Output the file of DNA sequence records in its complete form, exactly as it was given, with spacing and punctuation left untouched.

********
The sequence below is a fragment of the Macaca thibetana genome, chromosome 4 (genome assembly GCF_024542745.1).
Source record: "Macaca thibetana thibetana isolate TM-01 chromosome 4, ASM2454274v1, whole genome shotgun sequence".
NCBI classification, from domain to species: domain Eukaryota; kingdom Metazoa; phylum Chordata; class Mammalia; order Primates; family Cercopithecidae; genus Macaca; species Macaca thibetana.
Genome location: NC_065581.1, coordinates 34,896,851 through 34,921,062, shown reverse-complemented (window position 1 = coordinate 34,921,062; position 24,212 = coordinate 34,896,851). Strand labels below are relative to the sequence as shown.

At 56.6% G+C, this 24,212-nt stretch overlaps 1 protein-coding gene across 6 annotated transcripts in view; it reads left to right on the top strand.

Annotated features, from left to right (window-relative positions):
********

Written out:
The sequence below is a fragment of the Macaca thibetana genome, chromosome 4 (genome assembly GCF_024542745.1).
Source record: "Macaca thibetana thibetana isolate TM-01 chromosome 4, ASM2454274v1, whole genome shotgun sequence".
NCBI classification, from domain to species: domain Eukaryota; kingdom Metazoa; phylum Chordata; class Mammalia; order Primates; family Cercopithecidae; genus Macaca; species Macaca thibetana.
Genome location: NC_065581.1, coordinates 34,896,851 through 34,921,062, shown reverse-complemented (window position 1 = coordinate 34,921,062; position 24,212 = coordinate 34,896,851). Strand labels below are relative to the sequence as shown.

At 56.6% G+C, this 24,212-nt stretch overlaps 1 protein-coding gene across 6 annotated transcripts in view; it reads left to right on the top strand.

Annotated features, from left to right (window-relative positions):